It’s also important to tell the story of your merch. This doesn’t mean writing an epic saga about the trials and tribulations of the tour it came from, but at least add something about why this piece of merch is meaningful. Was it designed by a loved one? Was it exclusive to a special show? Include anything that might make a fan fall in love and need to have it.
4. Bundle your products.
A great way to give merch new life, in general, is by pairing it with other items as a bundle either online or at your actual, physical merch table. Though there doesn’t have to be a common theme connecting any of the products you pair up, Nicot-Berenger says some artists using Music Glue have themed bundles according to releases or tours (i.e., “UK Tour 2017 Bundle”), which typically include a copy of an album or EP and any promotional merch that went along with that particular release.
Otherwise, bundling a few pieces of old merch with a super-cool new item is a great way to unload older products with something new that will probably sell on its own.
5. Turn old merch into exclusives.
Instantly increase the appeal of older pieces of merchandise by signing them. Fans, in general, love merch that takes it to the next level, and signed pieces are often the highest echelon. Offer to personalize the autograph and throw in another, small token (like pinbacks from your latest tour, for example) with the purchase of a signed item. Even better — mention that your signed items are exclusive to your online merch store to increase demand without hauling old products on the road with you.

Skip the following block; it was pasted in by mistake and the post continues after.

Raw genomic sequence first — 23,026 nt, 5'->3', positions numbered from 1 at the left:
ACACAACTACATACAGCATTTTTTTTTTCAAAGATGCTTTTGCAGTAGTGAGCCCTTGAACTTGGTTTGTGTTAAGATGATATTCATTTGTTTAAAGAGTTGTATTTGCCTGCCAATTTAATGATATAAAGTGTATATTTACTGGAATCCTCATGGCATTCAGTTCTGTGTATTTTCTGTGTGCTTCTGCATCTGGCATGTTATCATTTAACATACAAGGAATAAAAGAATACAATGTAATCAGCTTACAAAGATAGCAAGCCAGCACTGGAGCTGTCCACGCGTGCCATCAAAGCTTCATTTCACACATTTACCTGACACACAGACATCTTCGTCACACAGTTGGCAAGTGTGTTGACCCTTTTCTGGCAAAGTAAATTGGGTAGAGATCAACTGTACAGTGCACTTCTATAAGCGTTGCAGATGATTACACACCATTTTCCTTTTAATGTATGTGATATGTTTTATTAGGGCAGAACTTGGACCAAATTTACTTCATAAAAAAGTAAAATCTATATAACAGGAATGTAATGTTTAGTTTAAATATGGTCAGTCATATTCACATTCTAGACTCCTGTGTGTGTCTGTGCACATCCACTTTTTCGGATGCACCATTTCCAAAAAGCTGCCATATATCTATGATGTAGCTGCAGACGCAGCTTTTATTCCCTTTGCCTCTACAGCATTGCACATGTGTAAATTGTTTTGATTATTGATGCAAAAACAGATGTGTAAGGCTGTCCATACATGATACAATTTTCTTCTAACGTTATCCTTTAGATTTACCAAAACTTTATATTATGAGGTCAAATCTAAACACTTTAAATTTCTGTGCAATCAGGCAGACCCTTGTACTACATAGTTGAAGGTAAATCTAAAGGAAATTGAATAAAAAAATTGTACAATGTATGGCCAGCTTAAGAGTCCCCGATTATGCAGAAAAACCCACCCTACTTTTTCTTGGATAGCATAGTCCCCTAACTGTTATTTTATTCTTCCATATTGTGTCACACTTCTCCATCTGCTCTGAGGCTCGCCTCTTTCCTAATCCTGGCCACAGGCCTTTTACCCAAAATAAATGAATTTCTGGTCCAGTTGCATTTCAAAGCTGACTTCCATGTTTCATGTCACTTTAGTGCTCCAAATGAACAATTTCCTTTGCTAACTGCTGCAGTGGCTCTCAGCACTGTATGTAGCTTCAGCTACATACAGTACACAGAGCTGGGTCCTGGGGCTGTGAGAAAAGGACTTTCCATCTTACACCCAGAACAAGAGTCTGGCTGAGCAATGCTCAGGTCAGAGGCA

6. Hold a contest or giveaway.
If you’re in a storage crunch or have exhausted all other options, there’s one surefire way to rid yourself of your merch overhead: giveaways and contests. A huge perk of this tactic is, obviously, delighting your fans. Who doesn’t love free swag from one of their favorite artists? While monetarily you may not gain much what you gain in brand equity and fan bonding way outweighs simply letting your overstock collect dust.
If you’re dealing with an excess amount of old merch, there’s one piece of good news: technically, merch is never “old,” says Nicot-Berenger. Unless something about the merch (its look, color scheme, or general branding) absolutely doesn’t jive with who you are now, there’s still hope for a sellout. Experiment with discounts and promotions, spruce up your shop and table, and, if all else fails, make your fans happy with a fun contest.
For tips, tricks, and ideas to help you get on tour faster and smarter, check out Soundfly’s popular free course, Touring on a Shoestring, today. And sign up for our email newsletter, Soundfly Weekly, to get exclusive discounts on Mainstage courses, themed dispatches from the musical internet, and to be the first to know about any new course releases! Here’s a video from the course called “How to Reach Out to Venues.” Enjoy!
Allison Johnelle Boron is a Los Angeles-based writer and editor. Her work has appeared in Goldmine magazine, Paste, and more. She is the founder of REBEAT, a “blogazine” focused on mid-century music, culture, and lifestyle.